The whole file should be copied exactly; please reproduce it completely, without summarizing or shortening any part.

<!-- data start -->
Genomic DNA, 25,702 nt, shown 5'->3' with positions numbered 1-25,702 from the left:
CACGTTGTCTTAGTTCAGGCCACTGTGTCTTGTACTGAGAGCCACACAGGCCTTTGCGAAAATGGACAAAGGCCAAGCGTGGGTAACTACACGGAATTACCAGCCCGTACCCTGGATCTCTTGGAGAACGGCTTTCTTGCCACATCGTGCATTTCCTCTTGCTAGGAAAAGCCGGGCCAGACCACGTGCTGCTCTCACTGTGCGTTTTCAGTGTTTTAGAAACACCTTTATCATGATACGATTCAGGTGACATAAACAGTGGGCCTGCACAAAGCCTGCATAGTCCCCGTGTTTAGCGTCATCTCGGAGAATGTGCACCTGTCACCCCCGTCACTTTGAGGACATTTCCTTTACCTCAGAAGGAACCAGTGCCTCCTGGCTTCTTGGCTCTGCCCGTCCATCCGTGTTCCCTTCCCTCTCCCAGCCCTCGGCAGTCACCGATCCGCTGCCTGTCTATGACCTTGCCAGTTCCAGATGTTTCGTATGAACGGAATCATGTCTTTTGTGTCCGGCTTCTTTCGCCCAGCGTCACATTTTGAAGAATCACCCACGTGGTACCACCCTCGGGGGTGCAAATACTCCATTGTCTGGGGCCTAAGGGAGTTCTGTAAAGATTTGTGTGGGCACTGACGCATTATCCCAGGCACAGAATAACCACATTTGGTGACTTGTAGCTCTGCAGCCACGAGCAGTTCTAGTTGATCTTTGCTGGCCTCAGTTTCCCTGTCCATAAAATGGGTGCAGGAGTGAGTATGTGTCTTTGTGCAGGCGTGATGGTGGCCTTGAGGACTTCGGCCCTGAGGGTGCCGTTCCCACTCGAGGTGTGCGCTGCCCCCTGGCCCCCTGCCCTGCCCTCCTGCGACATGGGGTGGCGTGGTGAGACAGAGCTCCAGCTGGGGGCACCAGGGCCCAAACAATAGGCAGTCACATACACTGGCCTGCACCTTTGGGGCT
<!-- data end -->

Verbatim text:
Genomic DNA, 25,702 nt, shown 5'->3' with positions numbered 1-25,702 from the left:
CACGTTGTCTTAGTTCAGGCCACTGTGTCTTGTACTGAGAGCCACACAGGCCTTTGCGAAAATGGACAAAGGCCAAGCGTGGGTAACTACACGGAATTACCAGCCCGTACCCTGGATCTCTTGGAGAACGGCTTTCTTGCCACATCGTGCATTTCCTCTTGCTAGGAAAAGCCGGGCCAGACCACGTGCTGCTCTCACTGTGCGTTTTCAGTGTTTTAGAAACACCTTTATCATGATACGATTCAGGTGACATAAACAGTGGGCCTGCACAAAGCCTGCATAGTCCCCGTGTTTAGCGTCATCTCGGAGAATGTGCACCTGTCACCCCCGTCACTTTGAGGACATTTCCTTTACCTCAGAAGGAACCAGTGCCTCCTGGCTTCTTGGCTCTGCCCGTCCATCCGTGTTCCCTTCCCTCTCCCAGCCCTCGGCAGTCACCGATCCGCTGCCTGTCTATGACCTTGCCAGTTCCAGATGTTTCGTATGAACGGAATCATGTCTTTTGTGTCCGGCTTCTTTCGCCCAGCGTCACATTTTGAAGAATCACCCACGTGGTACCACCCTCGGGGGTGCAAATACTCCATTGTCTGGGGCCTAAGGGAGTTCTGTAAAGATTTGTGTGGGCACTGACGCATTATCCCAGGCACAGAATAACCACATTTGGTGACTTGTAGCTCTGCAGCCACGAGCAGTTCTAGTTGATCTTTGCTGGCCTCAGTTTCCCTGTCCATAAAATGGGTGCAGGAGTGAGTATGTGTCTTTGTGCAGGCGTGATGGTGGCCTTGAGGACTTCGGCCCTGAGGGTGCCGTTCCCACTCGAGGTGTGCGCTGCCCCCTGGCCCCCTGCCCTGCCCTCCTGCGACATGGGGTGGCGTGGTGAGACAGAGCTCCAGCTGGGGGCACCAGGGCCCAAACAATAGGCAGTCACATACACTGGCCTGCACCTTTGGGGCT